Wednesday, October 20, 2004

Search Hints

It is becoming increasingly difficult to find entry level jobs in today's marketplace. I have been asking around, especially about Silicon Alley, a New York City state of mind for entrepreneur's popular during the .com era. A friend of mine Doug Blewett gave me these leads: check out the "gigs" section here and check out this place to post your resume.

If anyone else has suggestions for sources of entry level jobs in software engineering, development or related fields, posting the information in a comment would be appreciated. There are a lot of fine fledling software engineers at Stevens and other schools in the New York/Philadelphia/Boston area that would appreciate their first break. I will continue to post leads as I uncover them. Thanks and later!

Monday, October 18, 2004

Test This Site

A motif in my lectures is the lack of appreciation for testing and testers. In addition, especially in the era of outsourcing, there is simply not enough research done on testing. Since my lecture this week in the Software Engineering class is on testing, I was rummaging through my testing resources. A gem is this site, The Testing Standards Working Party, hosted by the British Computer Society's Special Interest Group in Software Testing. The site offers everything from a glossary to How To's to Papers on testing. Highly recommended!

Do you have any suggestions for testing resources? If so, add a comment mentioning them. Thanks and later!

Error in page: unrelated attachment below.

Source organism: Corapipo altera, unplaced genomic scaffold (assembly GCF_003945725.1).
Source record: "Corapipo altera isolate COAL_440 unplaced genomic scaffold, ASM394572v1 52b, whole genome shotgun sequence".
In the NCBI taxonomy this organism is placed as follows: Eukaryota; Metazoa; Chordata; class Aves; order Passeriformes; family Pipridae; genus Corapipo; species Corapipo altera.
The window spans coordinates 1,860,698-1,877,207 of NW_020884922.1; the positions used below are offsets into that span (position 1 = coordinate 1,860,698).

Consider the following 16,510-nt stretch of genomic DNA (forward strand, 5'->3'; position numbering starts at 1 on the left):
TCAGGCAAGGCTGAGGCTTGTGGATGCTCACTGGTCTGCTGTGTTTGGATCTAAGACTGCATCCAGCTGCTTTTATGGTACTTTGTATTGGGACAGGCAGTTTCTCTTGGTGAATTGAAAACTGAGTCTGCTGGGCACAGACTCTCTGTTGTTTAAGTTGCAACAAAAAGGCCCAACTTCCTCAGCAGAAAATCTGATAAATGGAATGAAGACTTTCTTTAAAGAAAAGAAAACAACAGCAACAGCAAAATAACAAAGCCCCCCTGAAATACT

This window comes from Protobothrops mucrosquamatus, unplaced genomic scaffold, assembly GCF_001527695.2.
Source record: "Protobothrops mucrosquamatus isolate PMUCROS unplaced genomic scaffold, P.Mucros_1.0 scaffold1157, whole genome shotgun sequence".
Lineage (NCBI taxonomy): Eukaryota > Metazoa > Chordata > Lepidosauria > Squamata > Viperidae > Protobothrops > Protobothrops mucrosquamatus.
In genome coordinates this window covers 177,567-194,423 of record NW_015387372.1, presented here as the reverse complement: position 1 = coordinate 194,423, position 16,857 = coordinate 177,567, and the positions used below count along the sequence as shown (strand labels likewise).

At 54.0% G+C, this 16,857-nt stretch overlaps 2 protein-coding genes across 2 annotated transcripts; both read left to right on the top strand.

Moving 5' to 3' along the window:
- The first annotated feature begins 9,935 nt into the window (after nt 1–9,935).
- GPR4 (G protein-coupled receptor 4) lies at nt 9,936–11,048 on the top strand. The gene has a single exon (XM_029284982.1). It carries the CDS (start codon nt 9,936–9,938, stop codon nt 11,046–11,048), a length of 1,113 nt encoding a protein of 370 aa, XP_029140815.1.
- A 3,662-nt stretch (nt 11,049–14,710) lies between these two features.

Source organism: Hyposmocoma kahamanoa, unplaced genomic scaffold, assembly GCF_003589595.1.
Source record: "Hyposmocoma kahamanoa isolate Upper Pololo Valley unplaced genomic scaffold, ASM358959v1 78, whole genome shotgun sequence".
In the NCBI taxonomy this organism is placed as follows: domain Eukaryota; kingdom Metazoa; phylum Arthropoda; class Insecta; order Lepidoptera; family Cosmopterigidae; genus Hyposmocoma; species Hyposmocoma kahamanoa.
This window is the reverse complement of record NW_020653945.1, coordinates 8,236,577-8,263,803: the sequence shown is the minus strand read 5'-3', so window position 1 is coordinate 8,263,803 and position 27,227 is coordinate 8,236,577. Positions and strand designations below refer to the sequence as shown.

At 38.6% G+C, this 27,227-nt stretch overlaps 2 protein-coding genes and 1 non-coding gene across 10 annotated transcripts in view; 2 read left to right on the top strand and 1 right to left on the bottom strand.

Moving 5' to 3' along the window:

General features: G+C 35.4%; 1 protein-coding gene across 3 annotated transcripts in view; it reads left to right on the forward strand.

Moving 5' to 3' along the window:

Wednesday, October 13, 2004

Q Quest

Striving for quality in products and process must be measured quantitatively so that you know you are making progress an must be attended to daily so that you do make progress. However quality does not end there, it begins there. Continuous improvement is not a slogan, a work principle or a technique, it is a life style. Striving for quality in all aspects of your life is something we all aspire to, although it is difficult and requires focus. However even after writing those sentences the words seem hollow and do not convey an appreciation of the quest for understanding and achieving quality.

So the best I can do is recommend an author, Robert Pirsig, and his books that do a great job of exploring quality. Zen and the Art of Motorcylce Maintenance was his first book and was popular when I began graduate school and still is today. A web version of Pirsig's book can be found here, but if you find you like the book, buy the paperback to support this kind of work. His second book, Lila: An Inquiry Into Morals, continues his exploration. Both books are written as novels and take some work, but at the end you will have a better appreciation for the quest.

Any other recommended Quality books out there or any opinions on the Pirsig books. I would appreciate your comments. Later!

Tuesday, October 12, 2004

Figure to Configure